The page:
Exposure of PC-3 prostate cancer cells to UA resulted in reduced viability and increased apoptosis through activation of both intrinsic and extrinsic apoptotic pathways. Fluorometric assays showed increased caspase-3, -8, and -9 activity while Western blotting demonstrated increased cleavage of caspase-8 and -9. Inhibiting either caspase-8 or -9 (using Z-IETD-FMK and Z-LEHD-FMK, specific inhibitors for caspase-8 and -9, respectively) prevented the UA-induced apoptosis. In addition, UA treatment lead to activation of JNK and subsequent Bcl-2 phosphorylation. UA reduced Akt phosphorylation and increased the levels of Fas ligand (FasL). FasL knockdown by a small interfering RNA (siRNA) approach attenuated the UA-induced caspase-8 activation and apoptosis. These data suggest FasL involvement in the UA-induced apoptosis of PC-3 prostate cancer cells. Cell invasion was also inhibited as evidenced by the downregulation of the matrix metalloproteinase-9 (MMP-9). Taken together, the data of this study support UA as a potential therapeutic agent against prostate cancer due to its ability to induce apoptosis via both the intrinsic and extrinsic pathways and to inhibit invasion and metastasis [5].
Shin et al. demonstrated that PC-3 prostate cancer cells treated with UA had reduced viability associated with cell cycle arrest at the G1 phase [6]. In addition, UA treatment enhanced the expression of the autophagosome marker LC3-II, clearly indicating induction of autophagy. These effects on autophagy occurred through the Beclin-1 and Akt/mTOR signaling pathways. Inhibition of autophagy with 3-methyladenine, and siRNA silencing of Belclin-1 and Atg5 lead to enhanced UA-induced apoptosis. These data suggest that in PC-3 cells, autophagy is a survival mechanism against UA-induced apoptosis and the use of autophagy inhibitors in combination with UA resulted in greater cancer cell inhibition. These data indicate that a combination of UA and autophagy inhibitors may provide a novel cancer therapy [6].
Meng et al. showed that prostate cancer cells LNCaP and PC-3 treated with UA had reduced proliferation and increased apoptosis [7]. UA caused a decrease in protein expression of Bcl-2, Bcl-xl, and survivin and an increase in activated caspase-3. Increased apoptosis in these cells was associated with reduced expression of phosphatidylinositol-3-kinase (PI3K) and reduced phosphorylation of the signaling proteins Akt and mTOR [7].
Androgen-independent DU145 and androgen-dependent LNCaP prostate cancer cells treated with UA had decreased proliferation and increased DNA fragmentation, an indicator of apoptosis [8]. NF-κB activity was suppressed through inhibiting TNF-α-induced IkB kinase (IKK) activation as well as IkBα and p65 phosphorylation. UA treatment of these cells also resulted in the suppression of STAT3 activation associated with suppression of the upstream kinases Src and JAK2. In these cell lines, UA treatment lead to the downregulation of NF-κB and STAT3 gene products. Importantly, this study was the first to demonstrate UA’s ability to suppress NF-κB activation in DU145 cells and TNF-α-induced NF-κB activation in LNCaP cells [8].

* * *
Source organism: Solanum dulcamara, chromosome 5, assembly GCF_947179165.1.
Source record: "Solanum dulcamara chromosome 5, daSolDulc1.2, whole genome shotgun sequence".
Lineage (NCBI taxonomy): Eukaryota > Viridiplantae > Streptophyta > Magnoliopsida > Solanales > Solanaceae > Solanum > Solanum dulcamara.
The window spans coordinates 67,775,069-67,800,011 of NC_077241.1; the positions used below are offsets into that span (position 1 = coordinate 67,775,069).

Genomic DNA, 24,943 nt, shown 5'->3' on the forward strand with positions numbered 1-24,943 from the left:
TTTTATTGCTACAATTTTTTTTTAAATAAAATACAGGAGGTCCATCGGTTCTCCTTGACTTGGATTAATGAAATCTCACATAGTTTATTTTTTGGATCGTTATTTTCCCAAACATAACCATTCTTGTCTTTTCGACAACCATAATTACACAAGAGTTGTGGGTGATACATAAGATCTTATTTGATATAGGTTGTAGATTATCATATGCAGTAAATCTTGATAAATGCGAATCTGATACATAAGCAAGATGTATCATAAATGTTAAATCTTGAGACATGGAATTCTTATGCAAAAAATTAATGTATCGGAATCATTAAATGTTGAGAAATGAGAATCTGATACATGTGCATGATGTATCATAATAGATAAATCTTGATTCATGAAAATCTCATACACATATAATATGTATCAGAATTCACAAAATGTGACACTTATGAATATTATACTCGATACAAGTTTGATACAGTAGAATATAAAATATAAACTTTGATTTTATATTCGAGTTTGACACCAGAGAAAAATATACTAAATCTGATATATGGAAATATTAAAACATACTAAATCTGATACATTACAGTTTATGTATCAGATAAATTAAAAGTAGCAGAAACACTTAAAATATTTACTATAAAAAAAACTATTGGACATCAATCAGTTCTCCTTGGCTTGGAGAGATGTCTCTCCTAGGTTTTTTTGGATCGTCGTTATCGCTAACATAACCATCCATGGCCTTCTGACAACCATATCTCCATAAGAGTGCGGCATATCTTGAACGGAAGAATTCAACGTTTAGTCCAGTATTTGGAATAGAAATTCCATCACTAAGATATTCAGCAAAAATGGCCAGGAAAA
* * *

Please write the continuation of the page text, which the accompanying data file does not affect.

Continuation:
In a study by Zhang et al., human DU145 androgen-refractory prostate cancer cells were treated with UA resulting in a concentration-dependent decrease in cell viability. In addition, UA induced apoptosis as evidenced by fluorescence microscopy showing nuclear shrinkage, condensation, and fragmentation, all morphological changes typical of apoptotic cells [9]. In these prostate cancer cells, UA increased the phosphorylation of JNK indicating increased activation, with no effects on ERK1/2 or p38 MAPK. UA also increased the phosphorylation of the JNK activated transcription factor c-Jun. Pre-treatment of the cells with the JNK inhibitor SP600125 (10 µM, 2 h) abolished the UA-induced modulation of p-c-Jun, caspase-3, and p-Bcl-2, indicating that UA induces apoptosis through JNK activation in these cells [9].
DU145 prostate cancer cells had an increase in intracellular ATP and P2Y2 transcript levels when treated with UA (25 µM) [10]. Activation of P2Y2 led to activation of Src and phosphorylation of p38 leading to downstream overexpression of COX-2; COX-2 overexpression caused the cells to become resistant to apoptosis [10]. COX-2 overexpression was attenuated with suramin, a broad-spectrum P2Y inhibitor, added to the UA treatment; suramin added to the UA increased apoptosis, suggesting that P2Y is involved in UA resistance. Together these results suggest that initiation of apoptosis in DU145 prostate cancer cells is dependent on protein kinase C (PKC) activation after UA treatment. This study showed evidence that P2Y2 activation and subsequent COX-2 overexpression led to UA-induced apoptosis resistance. An important finding was the dual role of UA as a cancer treatment and its ability to both induce apoptosis and create resistance to it. Having a better understanding of the mechanisms involved in apoptosis resistance is important in designing cancer drugs [10].